Although the total Japan market for lines such as storage items has peaked, the company will continue to grow by expanding its product range, Ohyama said, adding that online shopping would help sales.

Japanese manufacturing has a reputation for quality but also overengineering. New products often include more and more features and foreign competition has left players competing at the top end for items like televisions.

"The number of high-end brands will decrease over time," Ohyama said, who took up the position of president in 2018 from his father, Kentaro, the company's leader for more than half a century.

Competitors say they lean toward more expensive materials and work in larger teams than Iris, which has attracted engineers by giving them the chance to directly design products.

"Iris fixes a product price target and rigorously builds to stick to it, whereas we tend to overrun," said an executive at a rival electronics maker.

The firm, which employs about 13,000 people, plans to recruit a record 640 more next year.

Industry insiders point to the difficulties of attracting engineers amid competition from larger peers and Chinese companies offering higher pay.

"Lack of people is the biggest problem; the company is growing but staff numbers haven't kept up," Ohyama said.

Iris sees annual sales hitting by 1 trillion yen by 2022, a milestone that would elevate it into an elite group of companies that have prospered by taking aim at Japan's thrifty consumers.

"Our brand image is improving," Ohyama said.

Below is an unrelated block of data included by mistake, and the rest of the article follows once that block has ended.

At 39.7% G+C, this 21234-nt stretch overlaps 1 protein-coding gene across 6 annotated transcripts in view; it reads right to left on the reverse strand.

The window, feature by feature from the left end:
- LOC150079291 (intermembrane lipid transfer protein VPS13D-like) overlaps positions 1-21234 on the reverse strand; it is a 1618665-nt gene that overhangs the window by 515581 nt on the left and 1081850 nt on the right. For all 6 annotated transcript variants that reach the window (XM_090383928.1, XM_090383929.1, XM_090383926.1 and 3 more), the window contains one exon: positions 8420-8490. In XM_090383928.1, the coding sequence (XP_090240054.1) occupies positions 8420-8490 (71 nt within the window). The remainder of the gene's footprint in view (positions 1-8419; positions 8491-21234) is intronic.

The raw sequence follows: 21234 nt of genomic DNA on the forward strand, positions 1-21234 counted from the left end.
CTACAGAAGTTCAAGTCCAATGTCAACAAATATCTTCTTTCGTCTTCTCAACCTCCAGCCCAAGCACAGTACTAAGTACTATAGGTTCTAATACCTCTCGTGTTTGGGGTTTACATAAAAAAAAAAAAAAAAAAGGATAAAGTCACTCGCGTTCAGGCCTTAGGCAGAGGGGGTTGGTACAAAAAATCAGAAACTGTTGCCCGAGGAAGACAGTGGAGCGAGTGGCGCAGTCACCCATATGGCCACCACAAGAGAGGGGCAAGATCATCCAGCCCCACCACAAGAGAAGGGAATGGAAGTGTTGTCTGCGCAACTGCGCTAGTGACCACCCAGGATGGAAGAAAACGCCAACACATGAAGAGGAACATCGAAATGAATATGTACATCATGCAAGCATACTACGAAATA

($1 = 105.3100 yen)

(Reporting by Sam Nussey, Makiko Yamazaki and Noriyuki Hirata; Editing by Gerry Doyle)

By Sam Nussey and Makiko Yamazaki


© Reuters 2020
Stocks mentioned in the article
ChangeLast1st jan.
FAST RETAILING CO., LTD. -0.42% 87190 End-of-day quote.34.14%
HIRATA CORPORATION 2.01% 8640 End-of-day quote.22.21%
NITORI HOLDINGS CO., LTD. -3.59% 21480 End-of-day quote.24.70%
PANASONIC CORPORATION 1.32% 1153 End-of-day quote.12.00%
All news about NITORI HOLDINGS CO., LTD.
11/16Japan's DCM says to extend offer for rival Shimachu to December 1
RE
11/13DIY retailer Shimachu makes about-face, accepts Nitori's takeover bid
AQ
11/13AKIO NITORI : Japan's Shimachu backs Nitori's $2 bln takeover bid
RE
11/12Japan's Shimachu accepts Nitori's $2 billion buyout bid over DCM's - Nikkei
RE
11/12Japan's Shimachu backs Nitori's $2 bln takeover bid
RE
10/29UPDATE1 : Nitori to launch rival takeover bid for Shimachu in Nov.
AQ
10/29NITORI : launches rival takeover bid for Shimachu in Nov.
AQ
10/22Japan's unorthodox household goods champion rides a pandemic boom
RE
10/21Japanese stocks rise on U.S. stimulus optimism
RE
10/21Japan's Nitori considers bid for Shimachu in challenge to DCM offer
RE
More news
Financials
Sales 2021 709 B 6 799 M 6 799 M
Net income 2021 89 568 M 858 M 858 M
Net cash 2021 211 B 2 019 M 2 019 M
P/E ratio 2021 27,0x
Yield 2021 0,58%
Capitalization 2 423 B 23 180 M 23 224 M
EV / Sales 2021 3,12x
EV / Sales 2022 2,99x
Nbr of Employees 14 337
Free-Float 71,1%
Chart NITORI HOLDINGS CO., LTD.
Duration : Period :
Nitori Holdings Co., Ltd. Technical Analysis Chart | MarketScreener
Full-screen chart
Technical analysis trends NITORI HOLDINGS CO., LTD.
Short TermMid-TermLong Term
TrendsNeutralNeutralBullish
Income Statement Evolution
Consensus
Sell
Buy
Mean consensus HOLD
Number of Analysts 13
Average target price 22 638,46 JPY
Last Close Price 21 480,00 JPY
Spread / Highest target 23,4%
Spread / Average Target 5,39%
Spread / Lowest Target -19,5%
EPS Revisions
Managers
NameTitle
Akio Nitori Chairman & Chief Executive Officer
Toshiyuki Shirai President, COO & Representative Director
Fumihiro Sudo Director & Vice President
Takao Kubo Director
Takaharu Ando Independent Outside Director
Sector and Competitors
1st jan.Capitalization (M$)
NITORI HOLDINGS CO., LTD.24.70%23 180
RH112.85%8 868
WILLIAMS-SONOMA, INC.50.79%8 448
DUNELM GROUP PLC7.53%3 356
BED BATH & BEYOND INC.17.46%2 529
AT HOME GROUP INC.238.00%1 204